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Tuna Tiradito Kitchen 33
Photograph: Courtesy Deep Sleep

Food Envy: Tuna Tiradito at 33 Kitchen

We’ve been eating a lot of food at Time Out Market Miami, and now we’re dishing on some of our favorite plates

By Virginia Gil

Welcome to Food Envy, where we’ll highlight different dishes from Time Out Market Miami that we think you’re going to love—partly because we do. This week, the über-fresh tuna tiradito at 33 Kitchen.

RECOMMENDED: Guide to Time Out Market Miami

If you’ve had one tiradito then you’ve had them all. Wrong. The Peruvian cousin to Italy’s carpaccio and Japan’s sashimi is more nuanced than its simple ingredients might let on. So while one tiradito might contain the same ingredients than many you’ve tried, they’re not all same—especially the tuna version served at 33 Kitchen. Chef Sebastian Fernandez puts it plainly: “This is my version of tiradito, not the traditional Nikkei dish.” His is a mash-up of herbs he grows himself, the freshest tuna he can find and a few secrets he’s not ready to divulge.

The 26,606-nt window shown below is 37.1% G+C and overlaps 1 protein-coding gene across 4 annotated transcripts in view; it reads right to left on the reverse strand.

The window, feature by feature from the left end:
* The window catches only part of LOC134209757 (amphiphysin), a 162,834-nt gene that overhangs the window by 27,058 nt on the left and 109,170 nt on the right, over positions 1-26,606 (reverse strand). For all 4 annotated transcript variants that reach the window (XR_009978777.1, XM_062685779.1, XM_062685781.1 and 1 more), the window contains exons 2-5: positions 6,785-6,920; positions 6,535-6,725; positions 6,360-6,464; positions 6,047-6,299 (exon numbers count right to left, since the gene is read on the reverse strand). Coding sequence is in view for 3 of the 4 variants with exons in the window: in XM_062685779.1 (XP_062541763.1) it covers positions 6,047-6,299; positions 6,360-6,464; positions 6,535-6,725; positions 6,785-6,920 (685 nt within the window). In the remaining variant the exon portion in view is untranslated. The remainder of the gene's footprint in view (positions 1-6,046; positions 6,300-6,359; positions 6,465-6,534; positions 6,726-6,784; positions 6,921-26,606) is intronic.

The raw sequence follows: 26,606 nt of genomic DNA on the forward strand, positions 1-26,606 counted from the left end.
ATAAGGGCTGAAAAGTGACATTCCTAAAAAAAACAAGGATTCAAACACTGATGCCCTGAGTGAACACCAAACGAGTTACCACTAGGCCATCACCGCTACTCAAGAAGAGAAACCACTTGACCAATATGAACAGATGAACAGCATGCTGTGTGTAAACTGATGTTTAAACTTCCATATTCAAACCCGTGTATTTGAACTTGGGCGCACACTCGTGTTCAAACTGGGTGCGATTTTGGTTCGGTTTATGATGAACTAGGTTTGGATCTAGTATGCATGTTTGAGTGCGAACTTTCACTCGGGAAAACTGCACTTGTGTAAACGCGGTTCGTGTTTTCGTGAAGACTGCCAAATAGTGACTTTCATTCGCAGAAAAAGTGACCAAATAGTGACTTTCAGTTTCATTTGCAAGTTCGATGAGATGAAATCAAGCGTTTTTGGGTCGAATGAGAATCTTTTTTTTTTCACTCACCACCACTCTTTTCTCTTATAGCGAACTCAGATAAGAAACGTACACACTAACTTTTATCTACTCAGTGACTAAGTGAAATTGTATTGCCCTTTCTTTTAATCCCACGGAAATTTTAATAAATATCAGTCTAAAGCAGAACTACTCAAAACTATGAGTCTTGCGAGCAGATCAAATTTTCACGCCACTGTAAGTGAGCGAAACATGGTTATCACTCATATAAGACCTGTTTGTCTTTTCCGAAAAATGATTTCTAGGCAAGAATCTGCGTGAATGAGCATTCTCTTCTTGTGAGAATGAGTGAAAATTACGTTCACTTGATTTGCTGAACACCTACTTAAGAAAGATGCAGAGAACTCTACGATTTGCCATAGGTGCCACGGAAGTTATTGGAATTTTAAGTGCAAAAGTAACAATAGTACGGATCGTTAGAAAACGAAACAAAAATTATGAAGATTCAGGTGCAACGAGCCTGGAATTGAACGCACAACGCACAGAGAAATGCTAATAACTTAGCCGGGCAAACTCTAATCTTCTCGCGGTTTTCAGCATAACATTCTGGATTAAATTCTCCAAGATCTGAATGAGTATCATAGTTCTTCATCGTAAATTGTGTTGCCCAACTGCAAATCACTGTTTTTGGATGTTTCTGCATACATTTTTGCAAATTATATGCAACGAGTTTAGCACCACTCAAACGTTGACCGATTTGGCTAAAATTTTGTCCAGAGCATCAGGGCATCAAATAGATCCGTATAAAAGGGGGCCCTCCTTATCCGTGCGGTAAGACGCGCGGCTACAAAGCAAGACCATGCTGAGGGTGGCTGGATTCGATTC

The key to a solid tiradito is the fish, which Fernandez sources only from a trusted local purveyor. Unlike ceviche—Peru’s other raw delicacy—tiradito calls for thinly sliced pieces instead of chunks of fish. It’s also more in the fusion realm of Peruvian cuisine, often incorporating Japanese ingredients like soy. For his part, Fernandez mostly follows the rules of the traditional dish. The sauce—a blend of yuzu (Japanese citrus), fresh ginger and soy sauce—is delicately mixed in with the tuna before it’s set for plating. Finally, the chef artfully arranges every piece of fish and dots the dish with fresh microgreens and pickled shallots, adding a pop of color and a slight crunch to the tender tuna.

The tuna tiradito is light and refreshing and the kind of thing you want to eat on a hot summer day—which is practically every day in Miami. So what are you waiting for?

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